"For some it's location, location, location — for us, it's relationship, relationship, relationship," he said.
This year, just like the last 15, Dennis has voted for the B.C. Liberal Party. He says it was the 34th premier of B.C., Gordon Campbell, introducing revenue sharing for First Nations that got him on that party's train.
"Twenty years ago, we wouldn't even have a forestry license, we wouldn't be operating half a dozen businesses in our community, we wouldn't be participating in the treaty," he said.
He tells the younger generations to use the political bodies at hand to create change needed to happen.
"We all have one common goal, to make things better for B.C.," he said.
Kristen Rivers (Tiyaltelut)
Kristen Rivers (Tiyaltelut) is a 32-year-old Squamish and Kwakwakwakw mother who says she sees her people reflected in the B.C. election and is voting to see change.
"Mental health, the overdose crisis, poverty and child care are all issues that speak to me and the people in my immediate circle of friends and family," she said from her North Vancouver home.
The North Vancouver-Lonsdale constituency has a potential to be a swing riding, she says, if Indigenous people decide to vote for the same party, since there are two Squamish Nation reserves in the constituency.
"I believe our people have the potential to turn our riding from Liberal to NDP," she said.
While all three parties' platforms address two of Rivers' top electoral issues — childcare and poverty — she says the NDP is the only party to acknowledge the importance of Indigenous languages.
"Our language connects us to one another and provides a source of resiliency and strength," she said.
The B.C. Greens say they plan to implement some of the recommendations from the Truth and Reconciliation Commission, which include a call for governments to acknowledge Aboriginal language rights.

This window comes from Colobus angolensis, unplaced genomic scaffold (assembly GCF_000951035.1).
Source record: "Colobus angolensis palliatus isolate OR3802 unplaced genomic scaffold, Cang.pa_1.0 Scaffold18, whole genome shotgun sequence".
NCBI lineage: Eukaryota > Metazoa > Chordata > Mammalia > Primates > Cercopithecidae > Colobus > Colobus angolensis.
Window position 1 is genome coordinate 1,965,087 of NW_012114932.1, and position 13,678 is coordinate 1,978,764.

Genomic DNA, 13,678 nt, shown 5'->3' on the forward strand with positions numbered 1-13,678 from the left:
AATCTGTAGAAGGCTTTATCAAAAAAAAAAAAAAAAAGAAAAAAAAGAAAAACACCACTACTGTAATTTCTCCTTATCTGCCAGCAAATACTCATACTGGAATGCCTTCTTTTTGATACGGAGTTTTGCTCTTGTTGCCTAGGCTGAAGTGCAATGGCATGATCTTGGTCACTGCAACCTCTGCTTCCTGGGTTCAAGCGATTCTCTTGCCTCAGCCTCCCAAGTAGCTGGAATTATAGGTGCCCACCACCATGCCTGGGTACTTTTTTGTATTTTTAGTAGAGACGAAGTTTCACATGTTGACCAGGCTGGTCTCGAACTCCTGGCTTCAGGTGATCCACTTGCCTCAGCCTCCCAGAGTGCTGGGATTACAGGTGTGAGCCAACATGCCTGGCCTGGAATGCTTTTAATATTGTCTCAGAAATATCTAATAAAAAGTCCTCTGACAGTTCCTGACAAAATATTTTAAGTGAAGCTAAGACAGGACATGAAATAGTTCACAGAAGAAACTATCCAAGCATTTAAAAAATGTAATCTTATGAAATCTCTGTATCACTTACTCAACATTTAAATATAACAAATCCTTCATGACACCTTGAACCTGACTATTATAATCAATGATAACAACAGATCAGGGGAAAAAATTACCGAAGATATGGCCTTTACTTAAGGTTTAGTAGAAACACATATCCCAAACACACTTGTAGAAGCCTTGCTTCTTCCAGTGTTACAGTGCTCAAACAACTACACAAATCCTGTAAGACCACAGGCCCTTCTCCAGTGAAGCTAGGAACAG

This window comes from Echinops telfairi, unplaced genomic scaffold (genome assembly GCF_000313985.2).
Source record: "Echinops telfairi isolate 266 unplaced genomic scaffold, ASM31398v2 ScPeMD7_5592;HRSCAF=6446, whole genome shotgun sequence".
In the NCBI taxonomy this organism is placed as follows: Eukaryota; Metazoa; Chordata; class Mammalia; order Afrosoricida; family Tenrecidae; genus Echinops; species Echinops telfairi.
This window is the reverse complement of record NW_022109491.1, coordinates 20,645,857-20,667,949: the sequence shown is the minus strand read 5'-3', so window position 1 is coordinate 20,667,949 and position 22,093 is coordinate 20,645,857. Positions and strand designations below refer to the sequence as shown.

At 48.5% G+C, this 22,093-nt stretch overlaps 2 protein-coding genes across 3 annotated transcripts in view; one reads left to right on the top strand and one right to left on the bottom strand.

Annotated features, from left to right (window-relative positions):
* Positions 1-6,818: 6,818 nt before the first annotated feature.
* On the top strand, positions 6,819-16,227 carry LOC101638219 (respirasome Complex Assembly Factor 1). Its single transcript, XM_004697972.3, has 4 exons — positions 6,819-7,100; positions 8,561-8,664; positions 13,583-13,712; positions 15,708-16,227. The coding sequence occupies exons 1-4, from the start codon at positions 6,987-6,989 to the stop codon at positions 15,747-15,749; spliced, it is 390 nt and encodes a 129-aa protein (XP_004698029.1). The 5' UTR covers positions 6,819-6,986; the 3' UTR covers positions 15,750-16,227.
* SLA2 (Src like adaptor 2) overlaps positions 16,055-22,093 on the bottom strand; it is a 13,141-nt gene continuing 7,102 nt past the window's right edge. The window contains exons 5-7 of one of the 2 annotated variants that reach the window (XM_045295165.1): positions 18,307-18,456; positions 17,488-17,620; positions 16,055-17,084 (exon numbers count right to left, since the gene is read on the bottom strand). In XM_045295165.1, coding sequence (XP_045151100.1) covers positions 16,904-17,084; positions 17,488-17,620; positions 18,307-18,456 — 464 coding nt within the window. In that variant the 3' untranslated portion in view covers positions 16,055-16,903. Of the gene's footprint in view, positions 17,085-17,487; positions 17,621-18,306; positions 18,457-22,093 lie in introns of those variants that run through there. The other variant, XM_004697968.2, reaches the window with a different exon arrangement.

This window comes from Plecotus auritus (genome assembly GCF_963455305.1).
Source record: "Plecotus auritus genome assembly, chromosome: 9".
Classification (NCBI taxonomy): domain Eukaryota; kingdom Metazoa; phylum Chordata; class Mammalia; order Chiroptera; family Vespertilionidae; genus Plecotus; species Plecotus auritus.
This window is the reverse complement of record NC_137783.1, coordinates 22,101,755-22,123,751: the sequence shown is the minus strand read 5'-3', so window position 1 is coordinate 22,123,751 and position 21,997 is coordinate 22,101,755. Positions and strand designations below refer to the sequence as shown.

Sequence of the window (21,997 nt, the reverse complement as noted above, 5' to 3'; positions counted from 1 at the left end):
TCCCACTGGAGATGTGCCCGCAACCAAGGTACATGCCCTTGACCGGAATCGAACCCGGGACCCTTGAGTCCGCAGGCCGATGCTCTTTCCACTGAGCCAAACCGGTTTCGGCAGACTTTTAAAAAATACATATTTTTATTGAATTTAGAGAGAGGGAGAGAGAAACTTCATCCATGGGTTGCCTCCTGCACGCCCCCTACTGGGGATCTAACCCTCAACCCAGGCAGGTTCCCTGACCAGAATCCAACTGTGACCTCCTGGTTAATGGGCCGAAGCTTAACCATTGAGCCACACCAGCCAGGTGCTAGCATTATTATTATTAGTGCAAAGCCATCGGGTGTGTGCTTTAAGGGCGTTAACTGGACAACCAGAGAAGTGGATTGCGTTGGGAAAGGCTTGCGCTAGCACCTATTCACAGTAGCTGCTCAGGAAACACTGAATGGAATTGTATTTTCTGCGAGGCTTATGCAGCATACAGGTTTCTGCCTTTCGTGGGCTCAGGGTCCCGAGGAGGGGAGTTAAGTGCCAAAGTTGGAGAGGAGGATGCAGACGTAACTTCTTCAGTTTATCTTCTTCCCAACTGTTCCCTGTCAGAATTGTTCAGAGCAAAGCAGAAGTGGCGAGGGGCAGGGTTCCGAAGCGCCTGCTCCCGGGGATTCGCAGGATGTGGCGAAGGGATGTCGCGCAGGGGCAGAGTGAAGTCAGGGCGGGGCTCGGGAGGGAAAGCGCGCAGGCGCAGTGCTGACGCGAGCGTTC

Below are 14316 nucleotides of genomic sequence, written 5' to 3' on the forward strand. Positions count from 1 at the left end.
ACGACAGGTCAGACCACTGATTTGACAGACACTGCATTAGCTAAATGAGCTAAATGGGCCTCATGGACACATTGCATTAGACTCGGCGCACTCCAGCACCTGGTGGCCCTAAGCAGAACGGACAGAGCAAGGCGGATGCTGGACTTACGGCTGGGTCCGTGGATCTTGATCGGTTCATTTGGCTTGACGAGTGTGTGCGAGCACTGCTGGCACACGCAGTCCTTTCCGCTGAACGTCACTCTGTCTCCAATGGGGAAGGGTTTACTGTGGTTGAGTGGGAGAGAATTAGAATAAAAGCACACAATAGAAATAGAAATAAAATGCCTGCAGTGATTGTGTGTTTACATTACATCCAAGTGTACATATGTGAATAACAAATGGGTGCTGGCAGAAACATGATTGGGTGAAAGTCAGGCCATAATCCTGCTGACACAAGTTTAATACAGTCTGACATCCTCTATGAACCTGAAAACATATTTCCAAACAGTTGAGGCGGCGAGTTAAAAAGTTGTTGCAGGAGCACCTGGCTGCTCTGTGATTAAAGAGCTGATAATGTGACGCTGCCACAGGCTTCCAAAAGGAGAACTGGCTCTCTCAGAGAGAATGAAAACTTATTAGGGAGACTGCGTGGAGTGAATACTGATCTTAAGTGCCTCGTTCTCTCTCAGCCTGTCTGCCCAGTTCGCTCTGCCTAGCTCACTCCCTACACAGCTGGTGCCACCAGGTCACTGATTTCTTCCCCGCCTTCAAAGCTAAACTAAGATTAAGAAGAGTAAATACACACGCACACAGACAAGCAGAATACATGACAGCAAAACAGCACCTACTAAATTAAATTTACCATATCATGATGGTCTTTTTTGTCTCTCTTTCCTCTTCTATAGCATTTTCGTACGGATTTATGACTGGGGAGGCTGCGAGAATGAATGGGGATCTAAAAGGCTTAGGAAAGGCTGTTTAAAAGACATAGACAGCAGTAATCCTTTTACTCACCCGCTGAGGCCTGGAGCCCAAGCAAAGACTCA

To support First Nations cultures, the B.C. Liberals say they will provide funds to help return Indigenous ancestral remains and belongings.
Kwut hwum qun (Matthew Louie)
Kwut hwum qun (Matthew Louie) works for a software company in his Cowichan Tribes community on Vancouver Island. He hasn't decided where he will put his vote for but thinks all Indigenous people, especially youth, need to get out to vote.
"I want more Indigenous voters represented because when politicians see Indigenous voters turning up at the polls, our issues have a higher priority," Louie said.
He says the fact there was no mention of the words "Indigenous," "Aboriginal" or "First Nations" during the televised debate of the B.C. election motivated him to push for more Indigenous people to vote.
He is listening to what each party has to say about Indigenous children and youth in ministry care, and land-use decisions.
"Whichever party forms government, their policies in these areas will really affect the seven generations to come," he said from his home in Nanaimo, B.C.
All parties say they will implement Special Advisor Grand Chief Ed John's report on Indigenous child welfare.